The L55WT50’s menus remain unchanged from other recent Panasonic TVs. They lack the colorful, swoopy flash of Samsung or LG TV menus, but they get the job done. What they lack in surface substance, they make up for in depth, with extensive color management and color temperature controls. One note: If you’re not into seeing the Viera Connect Banner, you can go to the Setup section of the main menu and find Advanced Setup to disable it.
Frustratingly, the L55WT50’s Cinema mode locks you into the Strong motion interpolation setting, giving film-based content the ultra-smooth Soap Opera Effect (not my favorite thing). Even more bizarre, Cinema is the only mode that locks you out of the motion interpolation control. (Game mode does as well, but in that mode it’s turned off.) This is too bad since the Cinema mode looks far better out of the box than the Custom mode, except for the motion interpolation. You have to go through the myriad settings (turning off, mostly) in Custom to get the L55WT50 TV back close to how it looks in the Cinema mode.
The most notable benefit to the Panasonic L55WT50’s In-Plane Switching technology is wide viewing angles. As I mentioned earlier, this is what sets it apart from other LCD flavors, and here Panasonic delivers. The image isn’t quite as perfect off-axis as your average plasma, but it’s so close that those with wide couches, or who throw lots of parties (with people standing, etc.), won’t be subjecting their friends and family in the cheap seats to sub-standard picture quality.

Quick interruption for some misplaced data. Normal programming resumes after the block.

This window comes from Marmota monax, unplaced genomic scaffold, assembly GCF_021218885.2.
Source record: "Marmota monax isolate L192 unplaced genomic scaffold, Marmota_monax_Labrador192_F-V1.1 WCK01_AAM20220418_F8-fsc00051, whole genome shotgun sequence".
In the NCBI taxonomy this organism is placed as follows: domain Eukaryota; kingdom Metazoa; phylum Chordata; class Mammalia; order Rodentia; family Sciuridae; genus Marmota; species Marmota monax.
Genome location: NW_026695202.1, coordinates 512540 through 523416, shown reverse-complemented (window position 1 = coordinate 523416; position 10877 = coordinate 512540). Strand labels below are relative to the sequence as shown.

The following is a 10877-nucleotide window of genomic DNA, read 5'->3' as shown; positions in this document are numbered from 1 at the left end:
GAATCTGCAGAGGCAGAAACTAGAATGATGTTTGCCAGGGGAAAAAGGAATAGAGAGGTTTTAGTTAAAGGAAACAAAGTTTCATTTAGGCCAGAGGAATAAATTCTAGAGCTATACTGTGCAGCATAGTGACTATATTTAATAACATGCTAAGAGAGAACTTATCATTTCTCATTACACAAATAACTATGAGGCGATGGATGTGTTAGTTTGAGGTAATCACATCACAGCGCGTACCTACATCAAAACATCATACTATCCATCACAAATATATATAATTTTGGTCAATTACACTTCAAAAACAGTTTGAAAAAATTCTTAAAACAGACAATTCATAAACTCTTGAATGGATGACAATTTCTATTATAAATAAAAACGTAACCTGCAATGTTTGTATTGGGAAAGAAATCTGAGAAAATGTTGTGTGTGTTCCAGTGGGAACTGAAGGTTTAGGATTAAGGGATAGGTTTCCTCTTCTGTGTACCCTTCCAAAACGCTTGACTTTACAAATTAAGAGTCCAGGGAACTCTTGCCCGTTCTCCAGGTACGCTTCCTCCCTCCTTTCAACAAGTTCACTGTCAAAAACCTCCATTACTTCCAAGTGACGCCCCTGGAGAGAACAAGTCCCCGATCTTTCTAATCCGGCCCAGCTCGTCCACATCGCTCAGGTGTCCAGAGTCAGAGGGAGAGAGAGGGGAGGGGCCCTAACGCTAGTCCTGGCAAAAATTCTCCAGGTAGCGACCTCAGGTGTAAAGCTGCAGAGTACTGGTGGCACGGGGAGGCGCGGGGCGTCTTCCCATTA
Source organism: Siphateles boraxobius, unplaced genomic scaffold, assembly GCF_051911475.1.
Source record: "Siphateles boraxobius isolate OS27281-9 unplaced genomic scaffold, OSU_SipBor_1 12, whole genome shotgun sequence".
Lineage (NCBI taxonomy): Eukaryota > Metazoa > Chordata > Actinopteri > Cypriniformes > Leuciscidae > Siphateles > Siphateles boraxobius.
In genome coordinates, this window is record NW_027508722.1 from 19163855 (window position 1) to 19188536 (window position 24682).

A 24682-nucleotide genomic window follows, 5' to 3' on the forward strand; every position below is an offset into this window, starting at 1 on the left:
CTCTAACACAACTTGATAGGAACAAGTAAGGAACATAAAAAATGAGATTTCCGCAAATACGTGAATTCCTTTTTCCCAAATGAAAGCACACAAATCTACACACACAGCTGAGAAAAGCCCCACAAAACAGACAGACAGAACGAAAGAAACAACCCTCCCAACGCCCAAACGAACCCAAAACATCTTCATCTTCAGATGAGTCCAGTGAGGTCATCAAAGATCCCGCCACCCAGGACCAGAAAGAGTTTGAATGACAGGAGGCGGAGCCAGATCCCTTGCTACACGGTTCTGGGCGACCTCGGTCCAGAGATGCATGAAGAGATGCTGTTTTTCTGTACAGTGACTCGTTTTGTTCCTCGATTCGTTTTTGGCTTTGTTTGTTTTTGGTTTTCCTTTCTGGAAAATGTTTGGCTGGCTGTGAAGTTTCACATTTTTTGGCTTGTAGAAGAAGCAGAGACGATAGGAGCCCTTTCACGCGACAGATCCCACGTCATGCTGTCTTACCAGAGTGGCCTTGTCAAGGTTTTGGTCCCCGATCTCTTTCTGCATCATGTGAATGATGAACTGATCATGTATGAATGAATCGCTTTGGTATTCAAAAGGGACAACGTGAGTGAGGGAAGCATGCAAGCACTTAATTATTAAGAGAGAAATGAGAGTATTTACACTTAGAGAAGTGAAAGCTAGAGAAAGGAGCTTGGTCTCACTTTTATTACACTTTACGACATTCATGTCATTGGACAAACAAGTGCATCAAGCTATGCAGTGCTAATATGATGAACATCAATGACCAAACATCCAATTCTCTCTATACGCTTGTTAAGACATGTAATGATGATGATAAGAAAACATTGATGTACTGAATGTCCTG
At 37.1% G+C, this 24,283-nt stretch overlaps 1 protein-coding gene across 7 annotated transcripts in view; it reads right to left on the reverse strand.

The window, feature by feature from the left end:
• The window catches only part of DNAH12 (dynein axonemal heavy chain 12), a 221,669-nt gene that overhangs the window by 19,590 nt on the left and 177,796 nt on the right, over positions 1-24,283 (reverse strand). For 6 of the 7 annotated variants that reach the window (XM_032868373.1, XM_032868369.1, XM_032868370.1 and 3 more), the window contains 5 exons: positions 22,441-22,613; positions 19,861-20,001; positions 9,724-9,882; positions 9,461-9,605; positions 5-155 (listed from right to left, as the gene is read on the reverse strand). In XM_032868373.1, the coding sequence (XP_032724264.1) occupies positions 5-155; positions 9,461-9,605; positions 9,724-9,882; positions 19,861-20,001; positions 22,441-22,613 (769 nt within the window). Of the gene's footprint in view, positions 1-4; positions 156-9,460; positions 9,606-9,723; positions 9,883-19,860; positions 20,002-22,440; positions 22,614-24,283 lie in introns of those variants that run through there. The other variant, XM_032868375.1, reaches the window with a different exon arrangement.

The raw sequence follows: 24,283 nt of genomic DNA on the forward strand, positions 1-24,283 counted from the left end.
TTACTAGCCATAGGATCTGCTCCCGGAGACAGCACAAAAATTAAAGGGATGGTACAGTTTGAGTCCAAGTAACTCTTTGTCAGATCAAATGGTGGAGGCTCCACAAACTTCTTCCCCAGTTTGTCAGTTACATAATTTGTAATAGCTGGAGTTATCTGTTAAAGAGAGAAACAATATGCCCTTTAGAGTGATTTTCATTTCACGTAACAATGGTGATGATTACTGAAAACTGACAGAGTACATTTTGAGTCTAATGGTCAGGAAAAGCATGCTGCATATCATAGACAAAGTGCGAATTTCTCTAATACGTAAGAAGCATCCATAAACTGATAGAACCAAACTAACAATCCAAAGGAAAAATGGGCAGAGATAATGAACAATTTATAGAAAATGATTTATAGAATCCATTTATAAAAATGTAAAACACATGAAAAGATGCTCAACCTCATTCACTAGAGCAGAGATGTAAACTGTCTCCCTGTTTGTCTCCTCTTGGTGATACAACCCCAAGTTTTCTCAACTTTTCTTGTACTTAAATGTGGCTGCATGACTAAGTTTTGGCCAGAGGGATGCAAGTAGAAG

Color is another aspect where the L55WT50 shines. Out of the box, the primary and secondary colors are all pretty much spot-on. The menus allow you to get them even closer. Skin tones look good, and colors look realistic.
Motion blur, something all LCDs suffer from, didn’t appear to be a big deal here, even when I shut off all the motion interpolation. Video processing was really good: It picked up 3:2 pulldown with 1080i, and the rotating bar test pattern from the Spears & Munsil Benchmark disc showed jaggies only as the bar neared horizontal.
The Panasonic L55WT50 has a 1920 Back Light Scanning feature that applies an 8-phase scanning backlight to the set’s 240-Hz panel. The resulting mo- tion resolution is decent for an LCD: The WT50 seems to resolve just under 700 lines, but if you enable any of its Motion Picture Settings, that number jumps up to a full 1,080.
The L55WT50’s overall brightness is a strength, with a maximum light output of just over 105 foot-lamberts (ftL). However, an issue with this TV is its contrast ratio. Or, more specifically, the lack thereof. Despite all the varied adjustments, the best contrast ratio I could get out of the L55WT50 was a paltry 970:1. To put this number in perspective, Panasonic’s identically priced TC-P55VT50 plasma produced 13,900:1. And a Samsung 55EH6000 LCD I recently reviewed, which is half the Panasonic’s price, was capable of 4,352:1. When I set the L55WT50 for the same brightness as the VT50 plasma (roughly 40 ftL), the L55WT50 had a “black” level of 0.042 ftL. The VT50, meanwhile, was 0.003 ftL. Yep, 14 times less, and it shows. The Samsung, at 36 ftL, had a black level of 0.009 ftL. The TC-L55WT50’s image looked flat with shadowy content.